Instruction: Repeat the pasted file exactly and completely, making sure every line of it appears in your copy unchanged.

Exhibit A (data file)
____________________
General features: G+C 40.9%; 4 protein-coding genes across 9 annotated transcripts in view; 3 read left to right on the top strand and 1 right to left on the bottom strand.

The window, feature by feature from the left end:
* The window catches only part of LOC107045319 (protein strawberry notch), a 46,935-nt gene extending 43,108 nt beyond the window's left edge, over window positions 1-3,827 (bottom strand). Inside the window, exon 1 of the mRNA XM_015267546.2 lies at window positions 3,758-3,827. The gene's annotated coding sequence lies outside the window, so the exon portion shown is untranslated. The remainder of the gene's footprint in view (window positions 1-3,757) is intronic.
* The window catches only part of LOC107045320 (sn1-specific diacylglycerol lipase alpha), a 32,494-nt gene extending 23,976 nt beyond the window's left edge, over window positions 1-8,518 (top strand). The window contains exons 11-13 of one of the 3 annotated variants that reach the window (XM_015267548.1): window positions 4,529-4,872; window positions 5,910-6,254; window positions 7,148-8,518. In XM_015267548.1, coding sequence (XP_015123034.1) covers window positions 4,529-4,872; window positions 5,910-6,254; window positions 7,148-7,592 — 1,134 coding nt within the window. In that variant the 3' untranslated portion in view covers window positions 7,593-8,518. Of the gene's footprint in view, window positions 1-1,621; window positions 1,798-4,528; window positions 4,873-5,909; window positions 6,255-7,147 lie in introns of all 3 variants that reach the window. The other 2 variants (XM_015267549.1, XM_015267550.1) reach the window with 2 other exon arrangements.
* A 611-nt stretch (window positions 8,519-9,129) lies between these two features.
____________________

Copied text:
General features: G+C 40.9%; 4 protein-coding genes across 9 annotated transcripts in view; 3 read left to right on the top strand and 1 right to left on the bottom strand.

The window, feature by feature from the left end:
* The window catches only part of LOC107045319 (protein strawberry notch), a 46,935-nt gene extending 43,108 nt beyond the window's left edge, over window positions 1-3,827 (bottom strand). Inside the window, exon 1 of the mRNA XM_015267546.2 lies at window positions 3,758-3,827. The gene's annotated coding sequence lies outside the window, so the exon portion shown is untranslated. The remainder of the gene's footprint in view (window positions 1-3,757) is intronic.
* The window catches only part of LOC107045320 (sn1-specific diacylglycerol lipase alpha), a 32,494-nt gene extending 23,976 nt beyond the window's left edge, over window positions 1-8,518 (top strand). The window contains exons 11-13 of one of the 3 annotated variants that reach the window (XM_015267548.1): window positions 4,529-4,872; window positions 5,910-6,254; window positions 7,148-8,518. In XM_015267548.1, coding sequence (XP_015123034.1) covers window positions 4,529-4,872; window positions 5,910-6,254; window positions 7,148-7,592 — 1,134 coding nt within the window. In that variant the 3' untranslated portion in view covers window positions 7,593-8,518. Of the gene's footprint in view, window positions 1-1,621; window positions 1,798-4,528; window positions 4,873-5,909; window positions 6,255-7,147 lie in introns of all 3 variants that reach the window. The other 2 variants (XM_015267549.1, XM_015267550.1) reach the window with 2 other exon arrangements.
* A 611-nt stretch (window positions 8,519-9,129) lies between these two features.